So let's say you're an NFL fan looking for season tickets. You might think you'd just go and pay money for the seats, but it's not that simple.
We're talking about a "personal seat license," or PSL. In other words, it's the right to be able to buy a season ticket. So essentially paying to pay for something. And for about half of NFL teams, it's the norm.
PSLs are mainly used by teams that recently opened up new stadiums. When the stadium is built, pretty much every seat comes with a price tag. To buy season tickets, you have to buy the seat.
The Minnesota Vikings are debuting their new stadium this year, and the PSLs that go with it. The cheapest PSL available was priced at $500, but more expensive seats can be three or four times that amount.
Of course, there are only a certain number of seats in a stadium. Once all the personal seat licenses are snatched up, you can only get one from another fan on the resale market. And that's when they can really get pricey.
And if you want to buy the rights to a field level seat at AT&T Stadium, home of the Dallas Cowboys, be ready to fork over more than a quarter of a million dollars.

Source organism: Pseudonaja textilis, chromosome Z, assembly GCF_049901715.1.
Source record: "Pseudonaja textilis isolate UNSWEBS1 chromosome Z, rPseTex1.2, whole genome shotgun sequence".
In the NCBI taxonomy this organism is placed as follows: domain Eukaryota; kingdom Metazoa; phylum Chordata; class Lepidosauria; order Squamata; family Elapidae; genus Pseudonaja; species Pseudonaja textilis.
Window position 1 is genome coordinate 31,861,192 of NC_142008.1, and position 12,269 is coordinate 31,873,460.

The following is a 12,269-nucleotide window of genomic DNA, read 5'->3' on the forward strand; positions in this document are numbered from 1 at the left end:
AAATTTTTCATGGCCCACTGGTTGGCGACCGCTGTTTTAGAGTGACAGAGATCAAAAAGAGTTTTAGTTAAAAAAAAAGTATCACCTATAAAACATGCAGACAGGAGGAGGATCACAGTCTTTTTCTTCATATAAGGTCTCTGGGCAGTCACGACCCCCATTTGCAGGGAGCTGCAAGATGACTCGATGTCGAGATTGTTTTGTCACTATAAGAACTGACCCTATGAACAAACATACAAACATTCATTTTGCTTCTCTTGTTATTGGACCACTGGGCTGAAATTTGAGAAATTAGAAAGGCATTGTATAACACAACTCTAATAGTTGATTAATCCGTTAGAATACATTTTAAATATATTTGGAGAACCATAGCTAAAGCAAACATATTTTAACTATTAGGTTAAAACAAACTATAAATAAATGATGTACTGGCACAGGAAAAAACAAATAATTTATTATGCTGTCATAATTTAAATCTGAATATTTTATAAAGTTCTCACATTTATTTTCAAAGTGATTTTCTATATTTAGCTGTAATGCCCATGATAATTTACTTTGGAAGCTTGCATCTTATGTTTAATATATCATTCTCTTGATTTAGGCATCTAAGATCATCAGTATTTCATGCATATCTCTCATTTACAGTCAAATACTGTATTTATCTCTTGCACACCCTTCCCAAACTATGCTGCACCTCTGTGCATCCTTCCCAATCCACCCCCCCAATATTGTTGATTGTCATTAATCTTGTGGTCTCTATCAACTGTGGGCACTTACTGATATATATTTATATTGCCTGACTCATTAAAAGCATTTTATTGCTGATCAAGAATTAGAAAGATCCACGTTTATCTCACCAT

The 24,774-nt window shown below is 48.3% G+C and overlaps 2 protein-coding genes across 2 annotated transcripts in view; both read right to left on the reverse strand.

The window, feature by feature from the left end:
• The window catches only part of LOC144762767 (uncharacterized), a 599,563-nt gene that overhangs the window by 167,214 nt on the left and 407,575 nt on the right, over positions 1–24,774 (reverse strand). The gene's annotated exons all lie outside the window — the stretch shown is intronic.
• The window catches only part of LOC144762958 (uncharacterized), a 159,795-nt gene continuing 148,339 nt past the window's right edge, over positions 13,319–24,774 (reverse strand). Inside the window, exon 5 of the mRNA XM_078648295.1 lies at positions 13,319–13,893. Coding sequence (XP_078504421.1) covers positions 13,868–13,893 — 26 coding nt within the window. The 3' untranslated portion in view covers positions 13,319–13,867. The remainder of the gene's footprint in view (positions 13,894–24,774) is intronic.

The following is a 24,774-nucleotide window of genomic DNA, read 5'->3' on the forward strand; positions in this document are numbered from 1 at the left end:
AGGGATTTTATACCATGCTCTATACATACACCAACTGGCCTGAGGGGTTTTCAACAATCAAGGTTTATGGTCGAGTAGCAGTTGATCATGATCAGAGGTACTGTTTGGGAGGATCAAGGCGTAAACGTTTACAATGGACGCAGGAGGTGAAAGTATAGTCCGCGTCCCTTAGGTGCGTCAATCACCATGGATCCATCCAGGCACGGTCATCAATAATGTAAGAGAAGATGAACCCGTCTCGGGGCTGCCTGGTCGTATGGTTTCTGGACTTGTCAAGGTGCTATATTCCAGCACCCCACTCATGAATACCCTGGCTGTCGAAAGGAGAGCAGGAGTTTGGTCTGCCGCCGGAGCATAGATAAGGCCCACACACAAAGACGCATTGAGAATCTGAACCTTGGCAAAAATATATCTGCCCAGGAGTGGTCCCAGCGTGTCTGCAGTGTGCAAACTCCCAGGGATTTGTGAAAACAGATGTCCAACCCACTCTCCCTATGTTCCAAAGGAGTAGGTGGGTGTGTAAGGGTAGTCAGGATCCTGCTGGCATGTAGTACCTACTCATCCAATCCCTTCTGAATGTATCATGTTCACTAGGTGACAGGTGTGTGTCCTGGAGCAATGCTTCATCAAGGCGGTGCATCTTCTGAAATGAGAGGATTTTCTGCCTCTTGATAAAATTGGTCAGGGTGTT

And remember, this is just the right to buy season tickets, not the tickets themselves.
This policy also means that when a team moves into a new stadium, fans can be faced with a choice: pay a steep price for the rights to seats in the new stadium or lose season tickets.
"I'm gonna have to give up my tickets," one New York Jets fan told NJ.com in 2008. "I hate to say it, but it will be like another death in the family."
In a way, this all sort of makes sense. NFL teams only host eight home games per year, and owners are going to try to squeeze as much money as they can out of it.
Take the Rams. They finalized a move to Los Angeles, and when their new stadium opens, nearly every seat in the house is expected to be tied to a PSL.